Microsoft Teases Improved Skype for Business With UC Commander Buy

Looking to make Skype for Business a little more administrator-friendly, Microsoft snaps up Event Zero's enterprise communications management framework.

Skype for Business

Microsoft's quest to unseat Cisco in the competitive market for collaboration solutions has taken the company Down Under.

The Redmond, Wash., software titan has acquired technology from Australian unified communications specialist Event Zero to improve Skype for Business' analytics, reporting and management capabilities, the companies announced today. The deal's financial terms were not disclosed.

Zig Serafin, corporate vice president of Engineering for Microsoft Skype for Business, revealed today that Microsoft had bought the technology powering UC Commander, the framework that powers Event Zero's line of unified communications offerings. Using a browser-based user interface, the software enables administrators to manage and monitor their Skype for Business (formerly Lync) environments.

Microsoft plans to use Event Zero's technology to provide administrators with more control over and visibility into their Skype for Business setups.

"This acquisition will allow us to expand and improve the built-in management tools for Skype for Business, and is the latest example of Microsoft’s commitment to deliver a complete, enterprise-grade communications solution at global scale with Office 365," said Serafin. Event Zero will remain an independent company and "will continue to service its customers and partners," he added.

Event Zero CEO David Tucker called Microsoft "a logical partner for the technology," in a brief statement published to his company's Website. "I see the purchase benefiting more Skype for Business customers than Event Zero could possibly reach."

Microsoft's multiyear effort to integrate Skype and Lync into a collaboration-enhancing enterprise communications platform culminated in April 2015 with the release of Skype for Business. In addition to improving compatibility between the once-separate platforms, the product combines the familiar look and feel of the consumer Skype applications with enterprise unified communications capabilities and controls.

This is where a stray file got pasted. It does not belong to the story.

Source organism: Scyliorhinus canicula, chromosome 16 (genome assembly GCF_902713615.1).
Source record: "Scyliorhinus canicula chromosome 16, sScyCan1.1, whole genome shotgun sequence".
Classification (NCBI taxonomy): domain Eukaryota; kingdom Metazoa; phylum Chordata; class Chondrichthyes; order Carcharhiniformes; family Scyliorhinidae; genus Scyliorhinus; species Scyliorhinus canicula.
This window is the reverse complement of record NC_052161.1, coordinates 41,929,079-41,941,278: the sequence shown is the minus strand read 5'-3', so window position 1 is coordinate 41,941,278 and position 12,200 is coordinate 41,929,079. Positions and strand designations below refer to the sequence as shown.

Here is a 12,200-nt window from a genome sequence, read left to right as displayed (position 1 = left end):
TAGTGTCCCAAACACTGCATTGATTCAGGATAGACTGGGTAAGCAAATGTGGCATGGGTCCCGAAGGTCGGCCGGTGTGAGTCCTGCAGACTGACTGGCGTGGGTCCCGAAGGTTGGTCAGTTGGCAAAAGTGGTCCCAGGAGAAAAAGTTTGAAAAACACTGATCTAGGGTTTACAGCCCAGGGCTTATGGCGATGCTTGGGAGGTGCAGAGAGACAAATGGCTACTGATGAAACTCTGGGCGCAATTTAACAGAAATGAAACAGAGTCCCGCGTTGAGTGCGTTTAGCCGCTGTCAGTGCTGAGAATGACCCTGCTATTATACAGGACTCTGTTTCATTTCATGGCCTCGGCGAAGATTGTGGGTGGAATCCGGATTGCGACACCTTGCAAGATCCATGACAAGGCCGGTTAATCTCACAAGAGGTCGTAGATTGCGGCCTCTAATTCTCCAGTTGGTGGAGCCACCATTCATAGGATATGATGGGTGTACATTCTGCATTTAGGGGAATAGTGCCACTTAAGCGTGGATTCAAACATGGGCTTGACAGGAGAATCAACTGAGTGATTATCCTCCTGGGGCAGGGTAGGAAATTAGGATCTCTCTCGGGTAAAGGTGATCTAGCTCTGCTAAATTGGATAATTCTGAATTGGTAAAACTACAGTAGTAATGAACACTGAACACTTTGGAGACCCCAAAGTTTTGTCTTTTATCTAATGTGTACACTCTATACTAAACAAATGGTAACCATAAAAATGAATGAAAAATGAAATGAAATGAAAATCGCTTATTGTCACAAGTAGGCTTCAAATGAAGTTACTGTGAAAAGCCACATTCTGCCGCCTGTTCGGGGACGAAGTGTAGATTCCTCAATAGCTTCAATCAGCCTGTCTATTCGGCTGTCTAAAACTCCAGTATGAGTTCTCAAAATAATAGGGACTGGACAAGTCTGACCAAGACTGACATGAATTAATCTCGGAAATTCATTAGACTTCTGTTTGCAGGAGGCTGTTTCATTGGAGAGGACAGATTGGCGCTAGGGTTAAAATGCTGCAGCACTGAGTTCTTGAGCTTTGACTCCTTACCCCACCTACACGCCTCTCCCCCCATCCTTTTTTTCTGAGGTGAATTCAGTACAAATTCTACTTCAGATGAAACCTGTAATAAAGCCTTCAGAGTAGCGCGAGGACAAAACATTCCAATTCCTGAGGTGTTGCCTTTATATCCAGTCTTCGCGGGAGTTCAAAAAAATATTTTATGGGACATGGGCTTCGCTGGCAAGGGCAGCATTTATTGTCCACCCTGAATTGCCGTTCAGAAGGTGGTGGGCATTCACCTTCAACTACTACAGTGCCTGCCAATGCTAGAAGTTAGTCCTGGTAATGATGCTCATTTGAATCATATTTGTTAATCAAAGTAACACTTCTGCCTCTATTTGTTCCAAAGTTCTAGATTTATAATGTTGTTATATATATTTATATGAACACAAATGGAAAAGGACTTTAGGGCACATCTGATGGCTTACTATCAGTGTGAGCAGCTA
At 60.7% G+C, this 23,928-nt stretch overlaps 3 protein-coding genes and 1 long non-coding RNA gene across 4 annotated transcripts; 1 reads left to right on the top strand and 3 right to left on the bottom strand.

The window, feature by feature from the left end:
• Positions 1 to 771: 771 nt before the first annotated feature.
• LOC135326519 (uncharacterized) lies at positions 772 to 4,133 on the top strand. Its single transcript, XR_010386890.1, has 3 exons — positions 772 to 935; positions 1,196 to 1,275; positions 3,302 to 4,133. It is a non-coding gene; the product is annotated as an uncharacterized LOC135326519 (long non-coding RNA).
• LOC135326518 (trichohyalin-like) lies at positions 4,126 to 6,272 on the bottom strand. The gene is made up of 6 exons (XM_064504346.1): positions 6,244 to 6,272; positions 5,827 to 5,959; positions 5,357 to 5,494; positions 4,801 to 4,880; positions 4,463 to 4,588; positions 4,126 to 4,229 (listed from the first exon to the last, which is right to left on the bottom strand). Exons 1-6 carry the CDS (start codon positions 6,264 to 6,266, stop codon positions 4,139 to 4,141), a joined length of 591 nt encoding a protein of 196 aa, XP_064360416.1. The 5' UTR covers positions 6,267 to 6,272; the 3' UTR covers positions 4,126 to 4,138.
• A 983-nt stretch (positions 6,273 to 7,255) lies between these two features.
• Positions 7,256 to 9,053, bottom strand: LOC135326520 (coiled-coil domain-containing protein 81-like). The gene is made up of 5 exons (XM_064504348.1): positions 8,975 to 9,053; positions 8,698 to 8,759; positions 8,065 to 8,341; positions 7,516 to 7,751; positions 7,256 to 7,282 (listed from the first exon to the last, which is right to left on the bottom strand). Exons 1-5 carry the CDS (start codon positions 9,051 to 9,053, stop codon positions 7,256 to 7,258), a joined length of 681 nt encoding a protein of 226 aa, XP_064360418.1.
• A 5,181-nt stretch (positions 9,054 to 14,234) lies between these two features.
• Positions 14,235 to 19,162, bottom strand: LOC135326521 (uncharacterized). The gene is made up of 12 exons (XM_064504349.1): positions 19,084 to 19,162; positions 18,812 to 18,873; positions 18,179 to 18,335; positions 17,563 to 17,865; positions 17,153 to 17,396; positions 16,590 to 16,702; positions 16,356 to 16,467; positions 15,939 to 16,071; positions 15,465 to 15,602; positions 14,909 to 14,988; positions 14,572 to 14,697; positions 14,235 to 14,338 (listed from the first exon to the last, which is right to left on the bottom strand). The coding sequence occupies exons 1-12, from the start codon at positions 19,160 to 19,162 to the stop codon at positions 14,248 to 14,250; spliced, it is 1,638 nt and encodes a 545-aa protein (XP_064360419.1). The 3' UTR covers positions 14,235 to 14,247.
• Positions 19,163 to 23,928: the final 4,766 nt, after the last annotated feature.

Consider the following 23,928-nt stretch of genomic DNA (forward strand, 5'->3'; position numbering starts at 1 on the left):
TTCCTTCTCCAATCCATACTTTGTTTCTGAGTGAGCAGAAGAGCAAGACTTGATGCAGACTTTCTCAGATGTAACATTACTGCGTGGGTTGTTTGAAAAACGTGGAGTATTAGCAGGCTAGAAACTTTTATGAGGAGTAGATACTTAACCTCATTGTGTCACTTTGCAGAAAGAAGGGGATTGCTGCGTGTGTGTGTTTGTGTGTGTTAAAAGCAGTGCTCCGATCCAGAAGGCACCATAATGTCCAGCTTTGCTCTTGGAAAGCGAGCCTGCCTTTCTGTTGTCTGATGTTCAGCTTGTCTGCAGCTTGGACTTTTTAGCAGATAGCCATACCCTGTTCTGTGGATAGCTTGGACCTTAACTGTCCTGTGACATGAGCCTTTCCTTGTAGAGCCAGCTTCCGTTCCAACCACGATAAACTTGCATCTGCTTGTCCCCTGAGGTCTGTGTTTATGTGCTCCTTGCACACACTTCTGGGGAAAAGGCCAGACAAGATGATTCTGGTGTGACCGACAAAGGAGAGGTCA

Now, Microsoft is seeking to improve the software's management experience for IT personnel tasked with keeping an eye on their organization's Skype for Business deployments.

"Today, customers of our calling and conferencing services can use the Office 365 administration center to acquire and assign phone numbers to their users in minutes, view reports of audio and video conferencing usage, and quickly access aggregated call quality information using our Call Quality Dashboard," stated Serafin. "In the future, using the technology acquired today, we will be able to add strong diagnostics and troubleshooting capabilities with even more extensive reporting and analytics for online audio, video conferencing and media streams—all within a unified management and admin system."

And in a very "cloud-first" move, Microsoft also plans to bake UC Commander's capabilities into the cloud-based version of the enterprise application.

"We plan to extend the platform to complement partner solutions and integrate their monitoring, reporting and analytics capabilities with Skype for Business Online management tools," added Serafin. "For example, partners will be able to more easily connect on-premises deployments they manage with Office 365 services, including hybrid deployments, provisioning of phones and other endpoints."

Pedro Hernandez

Pedro Hernandez

Pedro Hernandez is a contributor to eWEEK and the IT Business Edge Network, the network for technology professionals. Previously, he served as a managing editor for the network of...